Montgomerie leads by 1

Scot is only player to break par

Mickelson, Furyk among 5 at even

Woods is 6-over

U.S. Open

June 16, 2006|By ED SHERMAN

MAMARONECK, N.Y. -- Winged Foot stomped on the best players in the world yesterday. The No. 1 player, Tiger Woods, acutely felt the pain. He hobbled off with a footprint on his neck.

But the difficulty, of course, might prove to be a blessing for Woods. On a day when he went high at the U.S. Open, nobody else went really low.

Colin Montgomerie was the only player to break par, taking the first-round lead with a 1-under-par 69.

The conditions, though, helped jam the leader board. There are 27 players within three shots of the lead, including Phil Mickelson, Jim Furyk and three others at 70 and Vijay Singh among eight at 71.

Woods, meanwhile, looked shaky in his first tournament since the Masters, shooting a 76. But with the way Winged Foot is playing, it would be a mistake to count him out.

"I was hoping to get back to 4-over," Woods said. "I didn't quite do that, but at least I'm still in the ballgame."

So are many other players. The scoring average was 75.984, with 22 players failing to break 80. It was the highest opening round in an Open since 1986 at Shinnecock Hills.

Winged Foot lived up to the pre-tournament hype. The combination of high rough and tricky greens would have been tough enough. A steady breeze then provided an extra punch.

"You set out just trying to stay around par, not do anything too special," Mickelson said.

Par was a good score yesterday, and it seemed attainable. While birdies were few and far between, the course didn't veer into diabolical. Players such as Mickelson, who hit only eight greens in regulation, were able to recover with solid short games.

"I was fortunate in that I had good preparation," Mickelson said. "I was able to put the ball on the correct sides of the greens to have pretty easy up-and-downs. I didn't have to make too many long putts. They were pretty easy chips."

Woods, though, couldn't find the right formula. He struggled off the tee, hitting only three of 14 fairways. But he said his real problem came on the greens.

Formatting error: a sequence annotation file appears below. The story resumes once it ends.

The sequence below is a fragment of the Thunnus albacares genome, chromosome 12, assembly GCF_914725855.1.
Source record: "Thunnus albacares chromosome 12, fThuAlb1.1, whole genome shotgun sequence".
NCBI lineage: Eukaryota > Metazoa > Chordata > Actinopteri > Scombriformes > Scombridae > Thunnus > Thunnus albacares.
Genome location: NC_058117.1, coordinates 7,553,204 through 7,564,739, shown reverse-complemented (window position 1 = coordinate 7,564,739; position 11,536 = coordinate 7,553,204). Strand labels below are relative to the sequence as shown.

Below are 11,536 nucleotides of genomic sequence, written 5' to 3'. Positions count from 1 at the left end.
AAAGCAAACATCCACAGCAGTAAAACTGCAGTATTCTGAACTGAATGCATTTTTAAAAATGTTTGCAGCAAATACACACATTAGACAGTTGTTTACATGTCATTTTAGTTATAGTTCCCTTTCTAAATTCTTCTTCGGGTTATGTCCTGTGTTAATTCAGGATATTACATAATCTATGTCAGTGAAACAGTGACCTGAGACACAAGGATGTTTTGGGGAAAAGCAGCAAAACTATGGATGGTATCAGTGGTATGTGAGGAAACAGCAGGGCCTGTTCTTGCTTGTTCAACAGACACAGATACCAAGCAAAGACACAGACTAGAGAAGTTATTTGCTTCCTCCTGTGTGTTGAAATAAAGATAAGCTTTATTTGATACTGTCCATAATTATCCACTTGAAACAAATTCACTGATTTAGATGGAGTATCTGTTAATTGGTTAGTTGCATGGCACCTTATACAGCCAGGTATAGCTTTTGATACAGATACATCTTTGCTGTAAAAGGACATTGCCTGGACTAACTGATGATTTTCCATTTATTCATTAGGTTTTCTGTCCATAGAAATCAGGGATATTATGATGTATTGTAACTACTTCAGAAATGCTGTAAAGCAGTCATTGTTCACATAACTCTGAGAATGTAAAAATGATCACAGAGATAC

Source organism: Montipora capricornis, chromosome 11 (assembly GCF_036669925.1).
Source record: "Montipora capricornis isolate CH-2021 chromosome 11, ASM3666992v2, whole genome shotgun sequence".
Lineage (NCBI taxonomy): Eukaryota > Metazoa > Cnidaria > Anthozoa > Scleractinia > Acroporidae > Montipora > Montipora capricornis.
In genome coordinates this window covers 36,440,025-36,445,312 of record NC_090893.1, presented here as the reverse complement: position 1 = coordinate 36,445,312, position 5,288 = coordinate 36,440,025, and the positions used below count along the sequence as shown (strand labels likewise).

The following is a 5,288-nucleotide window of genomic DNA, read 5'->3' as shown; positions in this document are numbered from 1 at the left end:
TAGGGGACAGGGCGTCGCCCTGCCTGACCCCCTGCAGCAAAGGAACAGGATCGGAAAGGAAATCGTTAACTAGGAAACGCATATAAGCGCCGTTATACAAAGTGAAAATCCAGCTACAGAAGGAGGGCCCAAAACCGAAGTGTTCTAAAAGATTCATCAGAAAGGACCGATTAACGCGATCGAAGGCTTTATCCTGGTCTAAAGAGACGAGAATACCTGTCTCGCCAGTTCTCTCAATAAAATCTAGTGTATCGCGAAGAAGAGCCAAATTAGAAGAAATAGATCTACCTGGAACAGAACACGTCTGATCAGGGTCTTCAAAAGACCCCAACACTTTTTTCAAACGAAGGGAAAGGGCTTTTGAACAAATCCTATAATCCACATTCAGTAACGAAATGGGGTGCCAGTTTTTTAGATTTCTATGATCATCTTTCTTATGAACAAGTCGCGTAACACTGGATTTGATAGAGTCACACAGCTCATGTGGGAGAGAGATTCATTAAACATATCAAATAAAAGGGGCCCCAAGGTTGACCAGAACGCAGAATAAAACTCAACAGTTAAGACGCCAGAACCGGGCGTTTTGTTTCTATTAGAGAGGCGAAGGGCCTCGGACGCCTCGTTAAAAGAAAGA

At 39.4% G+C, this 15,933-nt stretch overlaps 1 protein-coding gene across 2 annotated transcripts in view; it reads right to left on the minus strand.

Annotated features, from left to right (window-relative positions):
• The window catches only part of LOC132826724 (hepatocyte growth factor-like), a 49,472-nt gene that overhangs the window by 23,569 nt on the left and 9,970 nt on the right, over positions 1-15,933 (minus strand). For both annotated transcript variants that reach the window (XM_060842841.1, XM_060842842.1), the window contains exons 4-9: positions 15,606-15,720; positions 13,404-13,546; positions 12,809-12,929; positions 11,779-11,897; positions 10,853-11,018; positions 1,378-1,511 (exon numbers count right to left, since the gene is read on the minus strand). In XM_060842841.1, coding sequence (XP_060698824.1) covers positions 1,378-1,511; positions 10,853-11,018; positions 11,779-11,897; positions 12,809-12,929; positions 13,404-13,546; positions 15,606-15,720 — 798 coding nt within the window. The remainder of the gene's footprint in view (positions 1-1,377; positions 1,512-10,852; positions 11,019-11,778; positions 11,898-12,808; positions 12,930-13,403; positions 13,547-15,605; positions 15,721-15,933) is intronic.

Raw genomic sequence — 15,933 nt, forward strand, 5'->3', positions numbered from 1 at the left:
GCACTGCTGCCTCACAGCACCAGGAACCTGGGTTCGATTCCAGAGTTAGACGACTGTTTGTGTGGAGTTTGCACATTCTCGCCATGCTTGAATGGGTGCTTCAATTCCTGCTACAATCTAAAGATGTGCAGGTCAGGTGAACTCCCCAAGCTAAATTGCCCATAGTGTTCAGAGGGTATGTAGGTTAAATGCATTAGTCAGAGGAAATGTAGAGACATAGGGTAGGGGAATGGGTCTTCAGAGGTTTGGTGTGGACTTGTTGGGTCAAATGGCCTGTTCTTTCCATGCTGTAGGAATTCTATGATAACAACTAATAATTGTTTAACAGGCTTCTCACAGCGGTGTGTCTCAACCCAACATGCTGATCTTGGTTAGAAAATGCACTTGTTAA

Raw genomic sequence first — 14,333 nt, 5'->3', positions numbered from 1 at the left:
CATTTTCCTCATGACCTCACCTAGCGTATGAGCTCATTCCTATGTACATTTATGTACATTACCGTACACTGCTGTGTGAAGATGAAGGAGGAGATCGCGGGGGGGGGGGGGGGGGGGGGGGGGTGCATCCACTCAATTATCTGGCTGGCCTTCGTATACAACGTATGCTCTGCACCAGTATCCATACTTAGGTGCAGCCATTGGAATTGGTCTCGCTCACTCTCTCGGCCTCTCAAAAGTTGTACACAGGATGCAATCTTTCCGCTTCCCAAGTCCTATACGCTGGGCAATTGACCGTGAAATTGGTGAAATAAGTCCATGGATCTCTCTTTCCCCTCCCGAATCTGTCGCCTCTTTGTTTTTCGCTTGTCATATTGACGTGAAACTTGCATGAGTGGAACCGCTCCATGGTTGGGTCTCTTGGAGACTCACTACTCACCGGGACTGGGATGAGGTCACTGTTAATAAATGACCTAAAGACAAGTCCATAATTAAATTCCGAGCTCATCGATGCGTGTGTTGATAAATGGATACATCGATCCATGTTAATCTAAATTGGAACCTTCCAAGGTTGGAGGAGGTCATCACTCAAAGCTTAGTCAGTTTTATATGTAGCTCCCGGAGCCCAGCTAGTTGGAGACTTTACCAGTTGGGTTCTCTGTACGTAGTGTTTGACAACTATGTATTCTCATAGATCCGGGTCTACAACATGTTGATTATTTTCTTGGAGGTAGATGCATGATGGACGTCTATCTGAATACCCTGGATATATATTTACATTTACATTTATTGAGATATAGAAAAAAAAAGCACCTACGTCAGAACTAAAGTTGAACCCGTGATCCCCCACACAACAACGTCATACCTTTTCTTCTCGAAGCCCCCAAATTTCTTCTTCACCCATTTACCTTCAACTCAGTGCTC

Woods took 33 putts, and he looked terrible on some of them. He said he had trouble mastering the speed of the greens, which he thought were slow by U.S. Open standards.

"You're used to playing U.S. Opens with fast greens; these aren't," Woods said. "With the pitch on these greens, you have to keep it on the slower side. You have to make the adjustment."

Woods put himself in an early hole with three straight bogeys. Later, he suffered a double-bogey 7 on the par-5 12th.

Woods, though, didn't blame the 67-day layoff for his poor round. He took time off after the death of his father, Earl, on May 3.

"I expected to be on the rusty side, but I really felt pretty good," Woods said. "I started off swinging well. The only thing that got my round off to a bad start was not adjusting to the greens. Once I did that, I was fine, but I was so far behind."

Woods will have a chance to make up some ground today. Even though the scores were high yesterday, it is too early to predict a sequel to the 1974 "Massacre at Winged Foot," when Hale Irwin's winning score was 7-over.

It surely was a test of patience yesterday, including for Montgomerie.

He was 2-over after his first three holes, then holed a 10-foot par putt on the par-5 fifth that turned his fortunes. He started keeping his ball below the hole and finished atop the leader board in the U.S. Open for the first time since 1997 at Congressional. Still, the 42-year-old Scot kept it in perspective.

"My God, we've only walked seven miles," Montgomerie said. "There's a long way to go."

The players actually felt the setup yesterday was fair. They liked the concept of the graduated rough, allowing the players to recover if they didn't hit their shots too far off line.

"I thought this was the fairest setup we've played," Mickelson said. "I was pleased because the graduated rough gave you a chance."

Singh, though, cautioned that the players usually say the setup is fair during the first round of a U.S. Open. But by the weekend, they usually change their tune.

"If they want 7- or 8-over to win, they have proven they can do that," Furyk added. "They did it a long time ago. It would be all in the setup."

A tough setup does allow for a player who shoots a good score to make a significant move up the leader board. Woods knows seven shots back after Day One isn't an insurmountable deficit.

"It has been done before, hasn't it?" Woods said.

Ed Sherman writes for the Chicago Tribune. The Associated Press contributed to this article.



Second round


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